I think you show yourself up by asking the same question 10 times over the same 16 hour period. I think it is reasonable to ask once, and then if no answer is forthcoming a day later, to ask again, but to ask at 7.23pm and then act all outraged when there hasn’t been an answer by 9.17pm is silly, not everyone spends their entire evening on blogs waiting for questions from you to answer.

    I fail to understand the vitriol that has been directed at the co-leaders (and the consultation group) by Tony and Phil and a few others. I could understand this if the co-leaders had sold us out in order to get a ministerial car, but they haven’t done this. They’re not ministers, we’re not in coalition, we’re free to criticise the government, AND we got some policy and budget gains. That is a good position – better than 2002 when we had the “purity” of opposition and zero policy and budget gains (except for transport).

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  79. bj and eredwen..to answer what should have been done..isn’t it obvious a term as a fully functioning/firing opposition party would be far better for the longterm health of the party..than a term beholden to a centre-right government of labour/nzfirst/united future…and for what..?

    please don’t try and paint what they have done as being the only choice..it wasn’t..

    eredwen..your reliance on the internal democratic processes of the green party is i suppose..refreshing..?
    is not the fact this crucial decision was made by a handpicked group close to the current leadership(who knew for a whole week beforehand what was what..) not a negating of your reliance…?..just a thought..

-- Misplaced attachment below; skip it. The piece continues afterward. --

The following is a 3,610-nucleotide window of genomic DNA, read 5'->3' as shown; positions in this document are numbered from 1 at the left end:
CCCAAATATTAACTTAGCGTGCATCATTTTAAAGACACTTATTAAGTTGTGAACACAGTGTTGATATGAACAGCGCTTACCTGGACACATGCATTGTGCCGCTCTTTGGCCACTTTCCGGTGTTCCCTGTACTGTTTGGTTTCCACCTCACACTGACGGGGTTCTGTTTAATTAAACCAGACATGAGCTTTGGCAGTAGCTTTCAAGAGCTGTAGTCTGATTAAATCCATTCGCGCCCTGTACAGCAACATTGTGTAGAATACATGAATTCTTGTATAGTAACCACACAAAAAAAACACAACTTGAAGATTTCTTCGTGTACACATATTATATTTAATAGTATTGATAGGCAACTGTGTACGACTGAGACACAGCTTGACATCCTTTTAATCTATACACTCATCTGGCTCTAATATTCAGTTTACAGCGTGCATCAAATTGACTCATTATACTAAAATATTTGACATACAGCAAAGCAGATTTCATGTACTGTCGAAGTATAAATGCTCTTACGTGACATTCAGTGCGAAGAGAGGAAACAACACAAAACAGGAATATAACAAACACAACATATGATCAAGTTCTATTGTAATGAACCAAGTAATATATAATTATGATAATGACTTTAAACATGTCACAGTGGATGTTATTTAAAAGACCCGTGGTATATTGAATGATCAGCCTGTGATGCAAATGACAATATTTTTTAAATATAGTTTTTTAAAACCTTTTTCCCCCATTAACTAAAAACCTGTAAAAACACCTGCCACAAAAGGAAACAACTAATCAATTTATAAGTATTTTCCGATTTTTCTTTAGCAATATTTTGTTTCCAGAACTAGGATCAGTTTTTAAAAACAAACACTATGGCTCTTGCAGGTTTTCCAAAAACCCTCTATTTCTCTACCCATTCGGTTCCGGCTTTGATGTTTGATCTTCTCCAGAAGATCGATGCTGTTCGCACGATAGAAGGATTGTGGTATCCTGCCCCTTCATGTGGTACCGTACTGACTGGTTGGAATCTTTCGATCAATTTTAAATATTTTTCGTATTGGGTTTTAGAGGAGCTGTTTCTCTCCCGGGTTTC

your outrage at my attributing human emotions of survival to those who made this call is touching…..does the wearing of the green mantle wipe such human drives as self-interest..?

    eredwen..if you had choice a; meaning you have a job…and choice b; means you won’t have a job….who amongst us could blame you for leaning ever so slightly towards choice a..eh..?

    this is why you build such strictures/procedures into organisations…to compensate for these very human drives….that even greens have…

    (btw..eredwen..i’m still not convinced you aren’t rod in drag..or at the very least his electorate secretary/publicist..?…)

    phil(whoar.co.nz)

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  80. Hmmm. You know, on second thought, WILL this stop Green voters blocking National at the next election? I’d like to say yes, of course, Labour doesn’t deserve the Greens, and turned its back on unwaivering support for a party that openly preferred National and it’s policy (ZenTiger, to me UF is sooo right – out there with Act – not so much in economic policy but definitely in values).